It was a wave in a crowded hospital cafeteria that brought Barbara Doreen and Peter Walford-Davis together.

The couple – who celebrated their 50th wedding anniversary Aug. 3, 2018 – were both working at the Trenton Memorial Hospital about 52 years ago, Doreen said. Doreen was working in the physiotherapy department while Walford-Davis, a reverend, was visiting sick parishioners.

The cafeteria was completely packed one Monday afternoon, she said, which was unusual.

“All of a sudden, this handsome-looking gentleman appeared at the door,” Doreen said. “Tray full of food, nowhere to sit. There was a spare place at my table. One empty chair in the whole cafeteria. That’s where it took off.”


Walford-Davis said he was waved down by Doreen, who now goes by Walford-Davis.

“I just wanted to know her better,” he said. “As things happen, slowly, but surely, we sensed we wanted to share each other’s lives.”

The two courted and he would go on to propose in spring 1968.

“Very simply, I asked her if she’d marry. No flashing lights, no trumpets or anything. Just a quiet, simple wondering if she’d say yes or no,” Walford-Davis said. “Here we are, almost 51 years later.”

The husband and wife moved around the province several times over the next five decades as Walford-Davis took on different pastoral-charges. The pair retired in the County of Haliburton in 1993, although that did not prove to be the end of Walford-Davis’s career, as he continued his ministerial work. Doreen, meanwhile, spent 20 years as the president of the Minden Food Bank.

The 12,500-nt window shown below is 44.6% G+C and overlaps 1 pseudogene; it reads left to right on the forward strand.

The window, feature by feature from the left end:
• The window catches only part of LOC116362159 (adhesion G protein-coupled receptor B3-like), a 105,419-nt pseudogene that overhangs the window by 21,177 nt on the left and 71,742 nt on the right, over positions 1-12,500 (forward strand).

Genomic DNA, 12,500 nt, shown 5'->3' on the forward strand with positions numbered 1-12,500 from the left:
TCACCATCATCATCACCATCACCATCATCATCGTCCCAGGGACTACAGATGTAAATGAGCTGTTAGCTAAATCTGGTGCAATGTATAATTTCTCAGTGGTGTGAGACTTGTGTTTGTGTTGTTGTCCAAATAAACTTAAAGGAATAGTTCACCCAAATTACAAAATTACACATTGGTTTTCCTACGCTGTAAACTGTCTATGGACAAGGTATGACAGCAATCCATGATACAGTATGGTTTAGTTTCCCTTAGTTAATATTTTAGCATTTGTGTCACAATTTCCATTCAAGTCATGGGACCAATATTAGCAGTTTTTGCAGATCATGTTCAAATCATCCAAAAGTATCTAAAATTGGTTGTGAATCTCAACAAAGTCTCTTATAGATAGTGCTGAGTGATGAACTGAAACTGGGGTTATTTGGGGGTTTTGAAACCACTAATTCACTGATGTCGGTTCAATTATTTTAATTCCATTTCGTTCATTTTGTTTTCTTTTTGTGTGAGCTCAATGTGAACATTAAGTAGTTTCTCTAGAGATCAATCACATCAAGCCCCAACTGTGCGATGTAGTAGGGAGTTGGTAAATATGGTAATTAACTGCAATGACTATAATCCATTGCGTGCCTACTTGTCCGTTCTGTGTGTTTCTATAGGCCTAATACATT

“Barbara has always supported me, has always gone to the churches I was serving,” Walford-Davis said. “That helps because she understood the difficulties, the churches, the joys and the sorrows of pastoral ministry.”

Doreen said she understood his position, having grown up as the daughter of a police chief in Trenton.

“If your husband is in a public business, it’s very important that the wife support,” she said.

The two also raised three boys together, and now have seven grandchildren and four great-grandchildren.

When they reached the 50-year anniversary milestone, Doreen said it felt likes the years had gone by fast.

“It didn’t seem like 50 years, let’s put it that way,” she said.

Walford-Davis said a lasting marriage is two imperfect people working together.

“Accepting the challenges that come and sharing in the joys and the sorrows of growing,” he said. “In the process of these years together, getting to know one another that much better. You [have] to work it like anything else.”

“It’s a matter of working together and respect for each other,” Doreen added. “Sure, we have our disagreements. It’s not perfect. You have your ups and downs, wouldn’t be life if it wasn’t.”

As for how they feel about their relationship going forward?

“One day at a time,” Walford-Davis said. “Live that day to its fullest, best you can.”

In an article Walford-Davis penned, he remarked on the power of a simple wave as he reflected on how he met his wife of 50 years.

“I caution you when you have the impulse to wave, it could change your life,” he said in the article. “I know, for it did mine!”

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